Case of the Month
A 60-year-old male with a history of nonmelanoma skin cancer presents with a bothersome preauricular nodule
A 60-year-old male with a history of nonmelanoma skin cancer presents with a bothersome preauricular nodule.
Based on the morphologic findings, what is the diagnosis?
- Squamous cell carcinoma
- Warty dyskeratoma
- Acantholytic actinic keratosis
- Darier disease
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Answer to March/April's Case of the Month
d. Low-grade oncocytic tumor
Low-grade oncocytic tumor (LOT) of the kidney is an emerging entity, recently recognized by the Genitourinary Pathology Society (GUPS) (1) and mentioned in the latest WHO Classification of Tumours in the chapter, “Other oncocytic tumors of the kidney (2).”
LOT usually affects older patients (median age 66 years) and is solitary and sporadic. Grossly, it is a small, circumscribed, tan to brown solid tumor with or without cystic areas (Figure 1). Its prognosis is generally good.
Histologically, LOT shows compact nests, solid sheets, or a trabecular growth and is composed of bland oncocytic cells with round low-grade nuclei, usually with perinuclear clearing but without membrane irregularity (Figure 2). Often, it has characteristic sharp areas of edema where cells become discohesive, stretched out, or interconnected in short strands (Figure 3).
Main differential diagnoses include oncocytomas, hybrid oncocytic tumors, and other renal cell carcinomas (RCC) such as the eosinophilic subtype of chromophobe RCC (ChRCC), eosinophilic solid cystic RCC (ESC-RCC), and succinate dehydrogenase-deficient RCC (SDH-RCC).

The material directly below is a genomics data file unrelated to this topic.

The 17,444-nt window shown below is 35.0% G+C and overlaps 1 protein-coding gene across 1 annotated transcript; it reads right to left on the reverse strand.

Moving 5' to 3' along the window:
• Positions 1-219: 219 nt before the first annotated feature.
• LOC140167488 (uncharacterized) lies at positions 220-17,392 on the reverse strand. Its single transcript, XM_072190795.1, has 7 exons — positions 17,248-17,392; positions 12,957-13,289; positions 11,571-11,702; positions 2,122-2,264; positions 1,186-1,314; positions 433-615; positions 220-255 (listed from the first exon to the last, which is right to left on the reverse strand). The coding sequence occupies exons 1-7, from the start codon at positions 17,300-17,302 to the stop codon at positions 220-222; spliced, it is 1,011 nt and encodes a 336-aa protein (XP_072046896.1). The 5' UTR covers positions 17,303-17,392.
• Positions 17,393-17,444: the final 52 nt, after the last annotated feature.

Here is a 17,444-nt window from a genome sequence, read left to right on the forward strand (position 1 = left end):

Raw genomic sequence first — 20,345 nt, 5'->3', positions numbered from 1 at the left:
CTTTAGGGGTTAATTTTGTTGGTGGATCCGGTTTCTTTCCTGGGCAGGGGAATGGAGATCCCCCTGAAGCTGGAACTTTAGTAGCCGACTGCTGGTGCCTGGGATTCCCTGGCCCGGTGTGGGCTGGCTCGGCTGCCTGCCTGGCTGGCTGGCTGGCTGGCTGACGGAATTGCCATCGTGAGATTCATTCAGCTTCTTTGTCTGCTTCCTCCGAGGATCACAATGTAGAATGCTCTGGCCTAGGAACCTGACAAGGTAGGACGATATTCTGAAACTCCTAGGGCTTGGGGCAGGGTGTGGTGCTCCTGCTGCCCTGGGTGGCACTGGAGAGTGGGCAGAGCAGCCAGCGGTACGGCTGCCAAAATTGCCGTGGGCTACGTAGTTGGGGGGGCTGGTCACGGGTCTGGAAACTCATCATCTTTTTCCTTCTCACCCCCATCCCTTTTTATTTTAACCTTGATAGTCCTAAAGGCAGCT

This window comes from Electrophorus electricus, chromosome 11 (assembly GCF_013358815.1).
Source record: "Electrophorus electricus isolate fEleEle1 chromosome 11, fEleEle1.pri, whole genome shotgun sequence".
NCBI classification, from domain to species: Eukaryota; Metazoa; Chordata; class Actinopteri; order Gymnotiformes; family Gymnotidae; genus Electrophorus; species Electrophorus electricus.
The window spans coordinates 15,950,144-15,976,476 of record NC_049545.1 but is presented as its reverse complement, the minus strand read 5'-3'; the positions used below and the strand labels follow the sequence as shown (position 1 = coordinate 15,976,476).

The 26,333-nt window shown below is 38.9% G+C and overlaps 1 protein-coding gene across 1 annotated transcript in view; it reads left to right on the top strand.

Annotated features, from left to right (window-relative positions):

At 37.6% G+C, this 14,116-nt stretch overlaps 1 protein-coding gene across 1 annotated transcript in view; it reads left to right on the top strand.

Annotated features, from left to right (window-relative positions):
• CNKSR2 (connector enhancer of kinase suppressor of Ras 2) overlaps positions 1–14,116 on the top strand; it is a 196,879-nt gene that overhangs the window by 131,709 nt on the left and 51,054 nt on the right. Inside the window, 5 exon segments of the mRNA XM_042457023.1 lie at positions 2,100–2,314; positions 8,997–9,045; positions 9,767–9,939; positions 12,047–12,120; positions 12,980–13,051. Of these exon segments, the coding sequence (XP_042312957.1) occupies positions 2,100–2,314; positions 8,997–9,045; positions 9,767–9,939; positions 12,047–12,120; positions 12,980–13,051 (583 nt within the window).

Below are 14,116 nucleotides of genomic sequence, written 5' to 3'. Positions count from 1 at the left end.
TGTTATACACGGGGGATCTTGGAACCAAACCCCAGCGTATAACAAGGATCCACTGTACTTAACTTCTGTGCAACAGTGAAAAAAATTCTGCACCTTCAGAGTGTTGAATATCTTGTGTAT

The nuclei characteristics are useful to distinguish LOTs from oncocytomas, which lack a perinuclear halo, and from ChRCC, which have additional nuclear membrane irregularities. The immunohistochemical profile of diffuse cytokeratin 7 positivity (Figure 4) with a negative to weak CD117 staining (only dispersed mast cells) (Figure 5), which is typical of LOT, is also useful. Colloidal iron staining has been reported as either negative, only apical/luminal, or bar-/block-like (3) (Figure 6).
Distinction from SDH-RCC, hybrid oncocytic tumor in the context of Birt-Hogg-Dubé syndrome, or ESC-RCC is generally possible on clinical and morphologic grounds alone, but further SDHB immunohistochemistry studies or detection of FLCN or TSC gene mutations could be warranted. These tumors are also associated with TSC and mTOR mutations.
Submitted by Tiago Oliveira, anatomical pathology resident, and Dolores López-Presa, anatomical pathologist at Hospital de Santa Maria, CHULN - Lisbon, Portugal.
- K Trpkov et al., “Novel, emerging and provisional renal entities: The Genitourinary Pathology Society (GUPS) update on renal neoplasia,” Mod Pathol, 34, 1167 (2021). PMID: 33526874.
- H Moch et al., “Other oncocytic tumours of the kidney,” WHO Classification of Tumours, 5th edition, volume 8. IARC Publications: 2022.
- K Trpkov et al. “Low-grade oncocytic tumour of kidney (CD117-negative, cytokeratin 7-positive): a distinct entity?” Histopathology, 75, 174 (2019). PMID: 30895640.